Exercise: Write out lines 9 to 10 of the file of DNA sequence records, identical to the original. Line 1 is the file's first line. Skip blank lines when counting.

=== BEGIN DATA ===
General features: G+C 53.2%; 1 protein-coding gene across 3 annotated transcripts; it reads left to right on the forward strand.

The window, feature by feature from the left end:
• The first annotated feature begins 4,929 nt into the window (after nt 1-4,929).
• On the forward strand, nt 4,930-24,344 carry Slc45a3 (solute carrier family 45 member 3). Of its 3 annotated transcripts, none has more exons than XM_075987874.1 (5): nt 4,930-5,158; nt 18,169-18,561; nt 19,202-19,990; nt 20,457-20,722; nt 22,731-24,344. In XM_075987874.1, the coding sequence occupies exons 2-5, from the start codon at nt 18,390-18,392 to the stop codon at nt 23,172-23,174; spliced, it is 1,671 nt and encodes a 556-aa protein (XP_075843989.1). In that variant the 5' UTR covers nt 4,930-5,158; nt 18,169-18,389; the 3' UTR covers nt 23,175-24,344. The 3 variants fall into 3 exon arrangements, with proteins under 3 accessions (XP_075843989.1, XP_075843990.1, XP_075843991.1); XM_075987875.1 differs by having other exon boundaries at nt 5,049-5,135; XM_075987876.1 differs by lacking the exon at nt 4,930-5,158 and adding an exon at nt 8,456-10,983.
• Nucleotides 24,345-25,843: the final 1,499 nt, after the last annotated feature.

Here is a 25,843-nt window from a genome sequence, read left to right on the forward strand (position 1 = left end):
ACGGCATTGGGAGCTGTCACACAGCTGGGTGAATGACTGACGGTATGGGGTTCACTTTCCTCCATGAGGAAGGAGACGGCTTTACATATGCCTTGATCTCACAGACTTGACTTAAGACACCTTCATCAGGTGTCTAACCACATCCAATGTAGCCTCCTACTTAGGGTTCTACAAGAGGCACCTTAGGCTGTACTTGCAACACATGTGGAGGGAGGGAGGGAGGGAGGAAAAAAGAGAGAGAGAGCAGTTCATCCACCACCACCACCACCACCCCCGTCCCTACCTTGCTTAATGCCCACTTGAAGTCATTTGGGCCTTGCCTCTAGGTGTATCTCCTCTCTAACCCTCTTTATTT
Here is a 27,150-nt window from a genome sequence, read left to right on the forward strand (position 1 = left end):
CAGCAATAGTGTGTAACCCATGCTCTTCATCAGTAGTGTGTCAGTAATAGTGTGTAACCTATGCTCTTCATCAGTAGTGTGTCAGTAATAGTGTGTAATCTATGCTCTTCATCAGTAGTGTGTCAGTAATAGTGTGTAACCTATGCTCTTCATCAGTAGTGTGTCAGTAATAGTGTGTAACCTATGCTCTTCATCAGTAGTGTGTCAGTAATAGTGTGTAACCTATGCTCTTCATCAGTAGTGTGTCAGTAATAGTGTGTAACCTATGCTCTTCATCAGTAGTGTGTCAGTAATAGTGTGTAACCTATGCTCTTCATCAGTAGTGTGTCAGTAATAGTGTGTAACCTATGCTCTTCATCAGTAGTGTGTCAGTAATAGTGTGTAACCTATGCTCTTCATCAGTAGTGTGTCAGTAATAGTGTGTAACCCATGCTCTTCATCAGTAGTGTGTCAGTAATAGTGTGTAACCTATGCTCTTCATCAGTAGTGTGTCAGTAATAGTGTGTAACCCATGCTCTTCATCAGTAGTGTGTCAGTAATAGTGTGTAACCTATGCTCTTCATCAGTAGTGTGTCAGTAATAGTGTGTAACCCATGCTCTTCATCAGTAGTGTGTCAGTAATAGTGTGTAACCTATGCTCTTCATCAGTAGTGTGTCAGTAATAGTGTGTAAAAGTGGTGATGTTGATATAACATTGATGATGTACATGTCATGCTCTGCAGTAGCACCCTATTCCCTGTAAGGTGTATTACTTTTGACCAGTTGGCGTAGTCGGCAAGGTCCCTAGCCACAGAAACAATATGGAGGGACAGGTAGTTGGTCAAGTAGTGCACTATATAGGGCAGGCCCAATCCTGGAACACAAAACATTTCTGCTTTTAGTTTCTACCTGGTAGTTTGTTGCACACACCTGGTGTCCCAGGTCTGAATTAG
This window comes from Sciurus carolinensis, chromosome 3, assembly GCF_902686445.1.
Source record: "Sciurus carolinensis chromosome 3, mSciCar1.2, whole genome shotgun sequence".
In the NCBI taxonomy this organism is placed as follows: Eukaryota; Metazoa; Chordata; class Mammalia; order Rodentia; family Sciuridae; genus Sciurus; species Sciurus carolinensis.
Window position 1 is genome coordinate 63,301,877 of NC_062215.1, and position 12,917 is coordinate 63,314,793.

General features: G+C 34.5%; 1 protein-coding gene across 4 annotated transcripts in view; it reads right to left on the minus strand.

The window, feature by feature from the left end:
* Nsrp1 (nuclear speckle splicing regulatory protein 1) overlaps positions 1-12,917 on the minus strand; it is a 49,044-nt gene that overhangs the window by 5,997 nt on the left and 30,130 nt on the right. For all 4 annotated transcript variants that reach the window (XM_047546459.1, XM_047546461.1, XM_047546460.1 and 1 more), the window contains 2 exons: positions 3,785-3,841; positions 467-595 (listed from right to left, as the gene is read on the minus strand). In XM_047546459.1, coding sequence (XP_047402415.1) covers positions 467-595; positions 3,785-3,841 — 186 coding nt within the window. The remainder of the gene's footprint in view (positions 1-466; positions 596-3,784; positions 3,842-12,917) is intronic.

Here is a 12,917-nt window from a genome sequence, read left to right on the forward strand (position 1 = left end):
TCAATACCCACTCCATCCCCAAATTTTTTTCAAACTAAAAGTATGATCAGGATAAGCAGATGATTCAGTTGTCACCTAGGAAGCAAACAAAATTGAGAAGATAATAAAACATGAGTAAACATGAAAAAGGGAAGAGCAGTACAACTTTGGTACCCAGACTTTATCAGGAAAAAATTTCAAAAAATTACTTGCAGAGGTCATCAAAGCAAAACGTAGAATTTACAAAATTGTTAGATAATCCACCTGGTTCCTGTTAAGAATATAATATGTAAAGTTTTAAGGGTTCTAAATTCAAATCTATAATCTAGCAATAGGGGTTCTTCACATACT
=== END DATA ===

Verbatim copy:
CAGCAATAGTGTGTAACCCATGCTCTTCATCAGTAGTGTGTCAGTAATAGTGTGTAACCTATGCTCTTCATCAGTAGTGTGTCAGTAATAGTGTGTAATCTATGCTCTTCATCAGTAGTGTGTCAGTAATAGTGTGTAACCTATGCTCTTCATCAGTAGTGTGTCAGTAATAGTGTGTAACCTATGCTCTTCATCAGTAGTGTGTCAGTAATAGTGTGTAACCTATGCTCTTCATCAGTAGTGTGTCAGTAATAGTGTGTAACCTATGCTCTTCATCAGTAGTGTGTCAGTAATAGTGTGTAACCTATGCTCTTCATCAGTAGTGTGTCAGTAATAGTGTGTAACCTATGCTCTTCATCAGTAGTGTGTCAGTAATAGTGTGTAACCTATGCTCTTCATCAGTAGTGTGTCAGTAATAGTGTGTAACCCATGCTCTTCATCAGTAGTGTGTCAGTAATAGTGTGTAACCTATGCTCTTCATCAGTAGTGTGTCAGTAATAGTGTGTAACCCATGCTCTTCATCAGTAGTGTGTCAGTAATAGTGTGTAACCTATGCTCTTCATCAGTAGTGTGTCAGTAATAGTGTGTAACCCATGCTCTTCATCAGTAGTGTGTCAGTAATAGTGTGTAACCTATGCTCTTCATCAGTAGTGTGTCAGTAATAGTGTGTAAAAGTGGTGATGTTGATATAACATTGATGATGTACATGTCATGCTCTGCAGTAGCACCCTATTCCCTGTAAGGTGTATTACTTTTGACCAGTTGGCGTAGTCGGCAAGGTCCCTAGCCACAGAAACAATATGGAGGGACAGGTAGTTGGTCAAGTAGTGCACTATATAGGGCAGGCCCAATCCTGGAACACAAAACATTTCTGCTTTTAGTTTCTACCTGGTAGTTTGTTGCACACACCTGGTGTCCCAGGTCTGAATTAG
This window comes from Sciurus carolinensis, chromosome 3, assembly GCF_902686445.1.